Woody Allen’s first film for Dreamworks. Will it bring the magic back to the film veteran?
Woody Allen’s “Small Time Crooks” tells the story about ex-con dishwasher Ray Winkler (Woody Allen), who has dreams of taking his ex-stripper wife, Frenchie (Tracey Ullman) to Florida and escape their dismal New York life. His dream lies in a bank heist where the plan is to burrow into the bank from their cookie shop. What Ray doesn’t realize is that his wife’s cookies are the biggest thing to hit New York since Starbuck’s. Thus making them rich beyond their wildest dreams.
Woody Allen has always been famous for his brilliant delivery of intelligent scripts and dialogue. He is sought after by a lot of Hollywood’s elite as their dream to work with. “Small Time Crooks” to put it plainly isn’t an example to his brilliance. Its pretty straight forward and predictable as the film takes its course.
The set-up building up to their cookie empire is vintage Allen but it seems as soon as they are covered with riches we don’t care for the characters of the mindless banters they have. Many scenes for me were bland and never really delivered the comedy I have so loved in other Allen pictures. I would have liked to have seen these characters struggle through the bank heist and cleverly found a way to make it all work.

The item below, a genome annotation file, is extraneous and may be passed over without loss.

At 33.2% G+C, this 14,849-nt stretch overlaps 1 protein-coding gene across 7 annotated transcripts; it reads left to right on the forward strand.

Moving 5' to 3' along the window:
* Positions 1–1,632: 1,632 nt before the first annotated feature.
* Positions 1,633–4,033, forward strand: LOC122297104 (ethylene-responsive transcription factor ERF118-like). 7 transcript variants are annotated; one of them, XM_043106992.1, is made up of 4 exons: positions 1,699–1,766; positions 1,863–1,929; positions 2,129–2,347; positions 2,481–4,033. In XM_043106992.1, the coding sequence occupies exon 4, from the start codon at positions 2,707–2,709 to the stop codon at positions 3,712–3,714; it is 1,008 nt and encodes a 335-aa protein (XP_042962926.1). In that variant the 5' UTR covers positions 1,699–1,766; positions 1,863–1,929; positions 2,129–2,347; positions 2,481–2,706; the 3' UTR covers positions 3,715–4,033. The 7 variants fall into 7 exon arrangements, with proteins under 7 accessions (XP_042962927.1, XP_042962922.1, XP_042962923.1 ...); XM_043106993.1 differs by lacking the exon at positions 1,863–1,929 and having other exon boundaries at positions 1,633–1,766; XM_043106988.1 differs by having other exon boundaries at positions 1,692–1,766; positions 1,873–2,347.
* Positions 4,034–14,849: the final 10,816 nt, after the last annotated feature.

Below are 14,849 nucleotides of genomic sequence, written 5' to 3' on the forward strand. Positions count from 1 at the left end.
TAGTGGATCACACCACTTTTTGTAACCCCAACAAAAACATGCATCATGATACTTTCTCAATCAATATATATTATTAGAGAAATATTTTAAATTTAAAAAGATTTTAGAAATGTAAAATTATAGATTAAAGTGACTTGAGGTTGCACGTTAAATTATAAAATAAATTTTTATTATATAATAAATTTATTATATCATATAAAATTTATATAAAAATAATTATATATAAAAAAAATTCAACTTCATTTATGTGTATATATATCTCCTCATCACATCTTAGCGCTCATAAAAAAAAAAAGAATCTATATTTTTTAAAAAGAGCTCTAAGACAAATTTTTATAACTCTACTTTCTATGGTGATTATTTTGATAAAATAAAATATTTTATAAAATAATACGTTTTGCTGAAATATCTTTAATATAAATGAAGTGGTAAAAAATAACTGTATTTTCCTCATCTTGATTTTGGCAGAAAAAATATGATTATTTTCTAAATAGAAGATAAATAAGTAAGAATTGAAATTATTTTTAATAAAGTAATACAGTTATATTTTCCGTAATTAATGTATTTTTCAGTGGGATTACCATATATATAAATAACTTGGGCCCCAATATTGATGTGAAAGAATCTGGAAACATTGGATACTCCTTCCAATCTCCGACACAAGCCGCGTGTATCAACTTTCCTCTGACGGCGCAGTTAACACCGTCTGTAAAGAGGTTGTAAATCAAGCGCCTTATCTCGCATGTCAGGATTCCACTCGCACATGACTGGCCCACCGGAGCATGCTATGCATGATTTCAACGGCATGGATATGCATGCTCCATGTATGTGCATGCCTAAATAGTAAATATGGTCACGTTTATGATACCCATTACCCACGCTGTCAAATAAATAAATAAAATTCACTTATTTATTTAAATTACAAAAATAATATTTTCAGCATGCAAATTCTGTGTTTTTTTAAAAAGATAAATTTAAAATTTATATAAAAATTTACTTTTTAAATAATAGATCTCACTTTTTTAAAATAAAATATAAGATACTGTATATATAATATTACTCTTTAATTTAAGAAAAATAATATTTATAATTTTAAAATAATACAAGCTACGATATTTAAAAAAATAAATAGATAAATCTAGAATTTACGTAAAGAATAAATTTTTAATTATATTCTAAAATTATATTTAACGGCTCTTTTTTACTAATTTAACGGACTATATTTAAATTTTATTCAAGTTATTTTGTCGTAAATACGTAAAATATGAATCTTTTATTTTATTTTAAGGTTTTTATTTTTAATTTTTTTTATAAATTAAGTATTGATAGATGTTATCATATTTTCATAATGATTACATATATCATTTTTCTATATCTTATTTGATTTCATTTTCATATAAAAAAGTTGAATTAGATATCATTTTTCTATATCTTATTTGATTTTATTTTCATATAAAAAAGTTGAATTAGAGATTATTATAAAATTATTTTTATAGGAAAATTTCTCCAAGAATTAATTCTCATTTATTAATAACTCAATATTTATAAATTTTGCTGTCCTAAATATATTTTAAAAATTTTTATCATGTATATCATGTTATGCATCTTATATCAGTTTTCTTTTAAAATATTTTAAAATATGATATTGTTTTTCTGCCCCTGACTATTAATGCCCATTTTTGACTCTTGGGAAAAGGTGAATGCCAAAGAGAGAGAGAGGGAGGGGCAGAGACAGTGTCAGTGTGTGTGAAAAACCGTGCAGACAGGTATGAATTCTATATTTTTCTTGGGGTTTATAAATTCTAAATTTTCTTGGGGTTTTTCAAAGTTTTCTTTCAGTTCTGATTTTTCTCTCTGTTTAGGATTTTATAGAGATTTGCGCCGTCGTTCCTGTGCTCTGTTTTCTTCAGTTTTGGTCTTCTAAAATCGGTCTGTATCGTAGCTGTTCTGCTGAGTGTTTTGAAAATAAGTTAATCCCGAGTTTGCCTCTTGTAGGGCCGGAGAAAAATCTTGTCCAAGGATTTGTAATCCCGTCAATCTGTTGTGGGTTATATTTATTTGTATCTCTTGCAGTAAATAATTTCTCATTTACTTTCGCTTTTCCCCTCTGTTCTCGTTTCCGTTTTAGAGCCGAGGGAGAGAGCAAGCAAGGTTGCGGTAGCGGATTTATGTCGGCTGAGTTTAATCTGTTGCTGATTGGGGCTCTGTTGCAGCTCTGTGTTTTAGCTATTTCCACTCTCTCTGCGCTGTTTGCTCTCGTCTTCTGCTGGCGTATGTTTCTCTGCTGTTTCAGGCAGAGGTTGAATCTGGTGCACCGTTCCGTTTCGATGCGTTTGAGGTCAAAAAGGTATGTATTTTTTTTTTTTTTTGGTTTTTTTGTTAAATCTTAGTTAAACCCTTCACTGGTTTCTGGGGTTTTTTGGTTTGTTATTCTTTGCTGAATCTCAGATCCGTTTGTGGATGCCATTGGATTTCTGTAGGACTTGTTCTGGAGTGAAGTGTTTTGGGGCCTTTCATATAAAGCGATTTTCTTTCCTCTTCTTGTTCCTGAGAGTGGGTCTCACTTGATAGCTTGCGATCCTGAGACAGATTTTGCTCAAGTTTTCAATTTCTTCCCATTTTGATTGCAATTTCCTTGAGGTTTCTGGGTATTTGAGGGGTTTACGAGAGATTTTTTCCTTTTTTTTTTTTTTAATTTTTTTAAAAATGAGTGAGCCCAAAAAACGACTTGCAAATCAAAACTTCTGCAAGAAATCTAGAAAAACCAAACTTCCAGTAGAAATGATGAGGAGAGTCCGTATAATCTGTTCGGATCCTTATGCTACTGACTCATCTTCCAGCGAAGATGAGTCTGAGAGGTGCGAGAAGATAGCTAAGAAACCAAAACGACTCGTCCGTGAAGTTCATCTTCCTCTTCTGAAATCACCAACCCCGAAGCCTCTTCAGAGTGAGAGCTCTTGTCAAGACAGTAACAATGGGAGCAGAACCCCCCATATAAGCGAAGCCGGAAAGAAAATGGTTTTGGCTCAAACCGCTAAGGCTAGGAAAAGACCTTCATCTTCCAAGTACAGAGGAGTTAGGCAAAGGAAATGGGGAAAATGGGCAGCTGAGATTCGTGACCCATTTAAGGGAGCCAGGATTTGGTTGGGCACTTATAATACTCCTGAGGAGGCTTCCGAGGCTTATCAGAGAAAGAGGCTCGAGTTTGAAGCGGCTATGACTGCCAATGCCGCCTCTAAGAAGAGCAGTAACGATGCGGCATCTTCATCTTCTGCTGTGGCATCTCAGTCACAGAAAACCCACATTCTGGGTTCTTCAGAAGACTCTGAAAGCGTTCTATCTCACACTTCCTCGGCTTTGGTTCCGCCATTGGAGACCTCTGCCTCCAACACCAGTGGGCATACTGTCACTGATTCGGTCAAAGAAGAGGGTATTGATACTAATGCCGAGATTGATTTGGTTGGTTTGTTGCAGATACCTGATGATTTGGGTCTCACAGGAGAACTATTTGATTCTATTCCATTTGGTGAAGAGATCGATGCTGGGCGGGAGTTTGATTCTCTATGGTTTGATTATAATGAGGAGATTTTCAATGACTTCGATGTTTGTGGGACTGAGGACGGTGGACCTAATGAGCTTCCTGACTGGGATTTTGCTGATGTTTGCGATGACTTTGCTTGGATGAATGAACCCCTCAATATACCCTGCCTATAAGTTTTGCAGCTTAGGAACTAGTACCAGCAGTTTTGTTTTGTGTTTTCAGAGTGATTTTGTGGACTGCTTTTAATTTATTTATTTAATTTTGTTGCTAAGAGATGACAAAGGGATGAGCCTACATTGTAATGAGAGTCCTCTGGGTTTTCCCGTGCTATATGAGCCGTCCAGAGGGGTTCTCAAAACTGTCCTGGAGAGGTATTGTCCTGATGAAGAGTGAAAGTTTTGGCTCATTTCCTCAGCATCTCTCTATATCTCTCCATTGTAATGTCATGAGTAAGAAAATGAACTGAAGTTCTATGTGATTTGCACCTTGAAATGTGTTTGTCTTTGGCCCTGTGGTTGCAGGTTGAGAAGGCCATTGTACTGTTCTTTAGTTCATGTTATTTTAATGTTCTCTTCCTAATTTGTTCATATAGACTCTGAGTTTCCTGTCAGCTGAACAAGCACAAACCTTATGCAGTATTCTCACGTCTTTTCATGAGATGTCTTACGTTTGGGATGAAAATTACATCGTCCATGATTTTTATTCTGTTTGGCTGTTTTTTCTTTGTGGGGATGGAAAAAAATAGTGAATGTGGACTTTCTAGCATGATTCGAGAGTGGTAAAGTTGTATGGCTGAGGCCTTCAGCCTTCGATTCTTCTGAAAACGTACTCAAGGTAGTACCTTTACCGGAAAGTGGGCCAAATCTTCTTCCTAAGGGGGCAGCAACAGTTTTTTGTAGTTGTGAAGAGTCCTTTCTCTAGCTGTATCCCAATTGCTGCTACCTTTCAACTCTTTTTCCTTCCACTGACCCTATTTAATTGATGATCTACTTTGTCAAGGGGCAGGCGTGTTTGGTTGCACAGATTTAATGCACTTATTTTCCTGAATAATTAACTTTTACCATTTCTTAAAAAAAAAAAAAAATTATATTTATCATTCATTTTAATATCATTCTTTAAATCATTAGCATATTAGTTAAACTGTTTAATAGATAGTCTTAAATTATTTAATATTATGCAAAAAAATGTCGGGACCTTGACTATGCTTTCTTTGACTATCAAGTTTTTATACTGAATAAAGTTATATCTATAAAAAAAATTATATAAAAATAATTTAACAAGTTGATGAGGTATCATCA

As soon as the ultra-dumb character played by Michael Rappaort left the scene and was replaced by British schemer Hugh Grant, the film dropped its comedic edge. Hugh Grant’s shrewdness covered by his unique grin was reminiscent of the scoundrel he played in the “Awfully Big Adventure” and were his most memorable villains. Also what happened to Jon Lovitz?
Allen’s crook buddies were what made the film funny. The whole heist and the water main eruption were the funniest moments of the film and it was never fully used.
“Crooks” desperately needed a hilarious third act but instead left us with a somber note. That’s a real shame.
(2.5 out of 5)
So Says the Soothsayer